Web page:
Get in Touch with a Bankruptcy Attorney in Orlando

Married couples in Florida who face overwhelming debt have the right to file jointly for and seek a fresh financial start. In many cases, a couple will file for bankruptcy jointly, but there may be advantages to filing separately. What’s best depends on your financial circumstances.

An Orlando bankruptcy attorney at Florida Law Advisers, P.A., can conduct a thorough review of your situation and advise you about filing for bankruptcy jointly or separately to rebuild your financial standing. Florida Law Advisers, P.A., understands how married couples can take full advantage of the protections provided under Florida and federal bankruptcy law. Our objective is to help you make the best financial decisions based on your unique situation so you can move forward with your life.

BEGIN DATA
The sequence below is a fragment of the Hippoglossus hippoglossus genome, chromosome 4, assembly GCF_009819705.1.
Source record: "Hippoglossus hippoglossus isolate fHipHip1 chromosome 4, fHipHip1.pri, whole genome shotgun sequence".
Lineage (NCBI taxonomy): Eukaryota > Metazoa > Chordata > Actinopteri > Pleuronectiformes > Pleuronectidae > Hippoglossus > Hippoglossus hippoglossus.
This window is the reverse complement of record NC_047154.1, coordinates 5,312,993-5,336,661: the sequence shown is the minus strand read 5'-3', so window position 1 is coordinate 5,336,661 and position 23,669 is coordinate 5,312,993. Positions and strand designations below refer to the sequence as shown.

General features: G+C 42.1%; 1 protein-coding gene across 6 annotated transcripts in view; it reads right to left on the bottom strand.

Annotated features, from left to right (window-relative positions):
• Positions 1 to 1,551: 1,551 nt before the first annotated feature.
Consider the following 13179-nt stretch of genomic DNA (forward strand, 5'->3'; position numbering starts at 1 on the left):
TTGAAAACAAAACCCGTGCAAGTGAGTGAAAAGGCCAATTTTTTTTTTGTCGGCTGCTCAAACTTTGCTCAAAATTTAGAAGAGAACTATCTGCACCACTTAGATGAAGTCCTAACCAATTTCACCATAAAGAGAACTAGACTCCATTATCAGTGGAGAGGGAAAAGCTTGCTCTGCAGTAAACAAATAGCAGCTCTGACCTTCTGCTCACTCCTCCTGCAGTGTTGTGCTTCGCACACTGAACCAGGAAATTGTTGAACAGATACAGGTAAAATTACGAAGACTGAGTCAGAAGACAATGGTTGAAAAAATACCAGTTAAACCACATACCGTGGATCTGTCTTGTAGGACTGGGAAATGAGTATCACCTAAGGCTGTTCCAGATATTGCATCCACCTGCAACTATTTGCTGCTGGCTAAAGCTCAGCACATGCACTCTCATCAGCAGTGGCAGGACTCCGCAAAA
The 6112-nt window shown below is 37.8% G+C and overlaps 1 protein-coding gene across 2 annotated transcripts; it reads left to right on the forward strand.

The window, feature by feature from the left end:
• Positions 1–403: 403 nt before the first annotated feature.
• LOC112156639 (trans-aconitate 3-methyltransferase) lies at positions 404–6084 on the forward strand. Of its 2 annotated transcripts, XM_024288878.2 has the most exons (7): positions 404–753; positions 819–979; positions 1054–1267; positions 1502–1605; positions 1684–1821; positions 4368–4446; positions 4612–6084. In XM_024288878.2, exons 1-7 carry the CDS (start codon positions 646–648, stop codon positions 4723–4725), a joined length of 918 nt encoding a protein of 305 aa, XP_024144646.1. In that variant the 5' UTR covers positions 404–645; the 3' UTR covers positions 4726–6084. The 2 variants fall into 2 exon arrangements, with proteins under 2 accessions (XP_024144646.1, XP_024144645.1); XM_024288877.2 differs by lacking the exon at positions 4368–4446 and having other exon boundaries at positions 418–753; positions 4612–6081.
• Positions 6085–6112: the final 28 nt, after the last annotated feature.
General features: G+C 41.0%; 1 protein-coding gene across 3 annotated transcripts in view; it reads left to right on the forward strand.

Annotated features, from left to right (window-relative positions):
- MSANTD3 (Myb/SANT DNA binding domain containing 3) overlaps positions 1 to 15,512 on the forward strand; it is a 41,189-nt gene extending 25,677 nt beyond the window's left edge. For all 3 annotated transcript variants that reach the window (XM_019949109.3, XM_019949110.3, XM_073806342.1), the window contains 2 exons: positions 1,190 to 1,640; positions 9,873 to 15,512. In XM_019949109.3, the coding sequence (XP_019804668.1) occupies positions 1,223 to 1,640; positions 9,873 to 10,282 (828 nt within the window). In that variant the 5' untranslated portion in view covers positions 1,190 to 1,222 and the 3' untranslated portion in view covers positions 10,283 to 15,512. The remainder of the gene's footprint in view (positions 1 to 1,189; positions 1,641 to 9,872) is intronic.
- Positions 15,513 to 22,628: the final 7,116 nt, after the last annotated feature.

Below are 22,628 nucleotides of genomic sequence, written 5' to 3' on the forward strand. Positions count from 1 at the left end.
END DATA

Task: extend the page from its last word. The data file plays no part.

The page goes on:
We understand that clients need solutions, not overpriced legal fees. Our firm’s mission is to deliver high-quality legal representation at a reasonable cost. If you have debt you cannot handle, don’t put off dealing with it and fall farther behind. We are here to help you now.

Contact Florida Law Advisers today for a free and confidential consultation about your debt problems and your options regarding bankruptcy and marriage.

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Florida Law Advisers, P.A.

Tampa, Florida
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Phone: (800) 990-7763

Orlando, Florida
Tampa, Florida
Florida Law Advisers, P.A.

Orlando, Florida
111 N Orange Ave, Suite 800
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Tampa, Florida
Florida Law Advisers, P.A.

Dade City, Florida
38100 Meridian Ave
Dade City, FL 33525
Phone: (800) 990-7763